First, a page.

To begin, an overdue congratulations to Telelfilm for pulling its head out of its ass. This is the second film I've seen inside a week that was high caliber genre made with Telefilm money. And to think all it took was a boy from Halifax winning an international, high profile movie trailer competition.
Now, onto the show!
I used to really like musicals. I'd fall asleep listening to the Cats soundtrack and I knew all the words to every song in Phantom. Then I kind of aged out of musical theatre. Of course, I'd see a musical or two at Stratford--it is Stratford, after all--and I made a point of seeing Giant Killer Shark: The Musical, but I never bothered with Lion King or War Horse. I've not seen Les Mis, to this day.
Genre musicals were/are a different matter. Once More With Feeling, Evil Dead, Dr. Horrible, Dead and Breakfast. Seen and loved them all. I think it has to do with the horror/comedy opposition. As Noel Carroll points out, horror and comedy exist on the same spectrum; both deal in absurdity but it's the presentation of that absurdity and our reactions to it that differ.
Stage Fright is a horror comedy musical, which is just about as absurd as you can get. Set at Center Stage, a musical theatre camp, the camp director, Roger McCall, decides to mount The Haunting of the Opera. This particular musical has special significance because McCall produced Haunting ten years ago when the star, Kylie Swanson, was murdered on opening night. McCall took in her orphaned children who now work as kitchen staff at the camp. Camilla Swanson, Kylie's daughter, auditions for her late mother's role hoping it will bring her closer to her mom.
She kills it, of course.
As the camp prepares for their rendition of Haunting, a masked madman prepares himself for a killing spree that he hopes will prevent the show from taking place. But the show must go on!
Stage Fright pokes fun at both the horror and musical genres. Admittedly, I don't know much about musicals, but I know enough to recognize a satire of schmaltzy, overblown, Andrew Lloyd Weber-style musicals. Haunting, of course, is a take on Phantom of the Opera which is then mounted with a Kabuki theme by the kids at camp. Within the world of the film, this is a misguided attempt at further dramatizing a melodrama.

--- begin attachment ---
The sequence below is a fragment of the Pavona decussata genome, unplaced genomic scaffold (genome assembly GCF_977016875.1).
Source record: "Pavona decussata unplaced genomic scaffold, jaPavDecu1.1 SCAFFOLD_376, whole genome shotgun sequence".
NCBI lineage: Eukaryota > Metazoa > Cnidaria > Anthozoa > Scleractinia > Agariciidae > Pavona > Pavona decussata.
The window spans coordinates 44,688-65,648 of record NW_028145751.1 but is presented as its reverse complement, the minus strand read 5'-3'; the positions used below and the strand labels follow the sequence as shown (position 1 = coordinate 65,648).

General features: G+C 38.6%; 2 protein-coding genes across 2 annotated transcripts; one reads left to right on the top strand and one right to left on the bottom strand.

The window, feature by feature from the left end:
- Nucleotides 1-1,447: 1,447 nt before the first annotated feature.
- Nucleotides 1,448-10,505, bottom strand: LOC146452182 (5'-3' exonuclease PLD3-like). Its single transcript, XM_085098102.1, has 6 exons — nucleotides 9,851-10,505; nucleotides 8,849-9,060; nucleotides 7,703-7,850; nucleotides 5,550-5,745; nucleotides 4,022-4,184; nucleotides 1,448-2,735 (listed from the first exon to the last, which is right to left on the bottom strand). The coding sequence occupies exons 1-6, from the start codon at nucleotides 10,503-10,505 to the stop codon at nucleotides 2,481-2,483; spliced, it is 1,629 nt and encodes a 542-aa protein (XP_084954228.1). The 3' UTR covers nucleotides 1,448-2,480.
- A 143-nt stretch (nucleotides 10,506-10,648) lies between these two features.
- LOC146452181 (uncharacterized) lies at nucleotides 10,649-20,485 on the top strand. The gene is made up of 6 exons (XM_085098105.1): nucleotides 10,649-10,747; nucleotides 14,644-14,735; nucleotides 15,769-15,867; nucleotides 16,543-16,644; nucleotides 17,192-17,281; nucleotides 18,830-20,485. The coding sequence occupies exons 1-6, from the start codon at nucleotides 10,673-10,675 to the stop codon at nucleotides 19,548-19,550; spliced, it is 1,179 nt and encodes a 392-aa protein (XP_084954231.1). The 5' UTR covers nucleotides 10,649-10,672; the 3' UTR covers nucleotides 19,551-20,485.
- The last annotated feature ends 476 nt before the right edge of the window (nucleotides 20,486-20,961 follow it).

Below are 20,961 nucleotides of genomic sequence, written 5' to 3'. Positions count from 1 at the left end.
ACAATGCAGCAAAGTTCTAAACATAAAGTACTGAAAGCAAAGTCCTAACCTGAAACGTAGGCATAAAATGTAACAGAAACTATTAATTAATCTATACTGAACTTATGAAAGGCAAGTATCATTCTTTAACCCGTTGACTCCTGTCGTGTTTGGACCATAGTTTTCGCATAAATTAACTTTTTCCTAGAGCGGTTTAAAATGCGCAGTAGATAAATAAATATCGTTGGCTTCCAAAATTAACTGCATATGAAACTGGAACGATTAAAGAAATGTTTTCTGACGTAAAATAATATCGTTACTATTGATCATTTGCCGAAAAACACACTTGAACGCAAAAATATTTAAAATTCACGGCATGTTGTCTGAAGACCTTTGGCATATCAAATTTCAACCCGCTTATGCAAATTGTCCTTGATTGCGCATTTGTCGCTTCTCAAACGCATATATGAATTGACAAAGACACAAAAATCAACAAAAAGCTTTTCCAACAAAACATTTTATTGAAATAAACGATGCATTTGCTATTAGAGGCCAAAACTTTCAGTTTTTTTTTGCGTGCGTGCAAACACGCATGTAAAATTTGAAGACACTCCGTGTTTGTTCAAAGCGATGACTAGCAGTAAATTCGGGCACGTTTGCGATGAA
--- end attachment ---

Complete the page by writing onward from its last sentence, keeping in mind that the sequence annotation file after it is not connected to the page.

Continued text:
"What is at the heart of Haunting?" asks the director. "It's about covering up who you really are."
Of course that's not true, but it's his way of introducing his own misinterpretation of Kabuki as a way to showcase the "themes" of Haunting.
Within Stage Fright the film, covering up is exactly what's happening in one way or another. Kabuki also hinges on the spectacle of performance, and a horror/comedy/musical about a musical is truly spectacular. The delightfully fluffy and cheerful musical numbers sung by the kids at camp are offset by the killer's rock soliloquies. Dressed in a black and white mask, the glam rock Metal Killer echoes Kiss and was inspired by Ozzy and Metallica, and he spouts punny one-liners for the benefit of the audience.
Without getting too postmodern, Stage Fright knows its a movie and what's more, understands its heritage. In the same way the film's musical aspects draw from and satirize musical theatre, Stage Fright pays homage to Carrie, TCM, Halloween, ANOES, and Hellraiser. As a further tribute to classic horror, most of the gore effects are physical effects, and there's very little CGI.
The mystery of the Metal Killer isn't especially hard to figure out, but the Stage Fright experience is really more about watching the show. The film is both an accomplished musical and horror movie, funny and violent with good gore and clever kills. Drawing on operatic traditions, the lead is a soprano and her patriarch is a (sort of) bass; listen out for a joke about the secondary status of altos. Everything is overdone, from the lyrics to the kills, reveling in the shared ambition of spectacle and performance.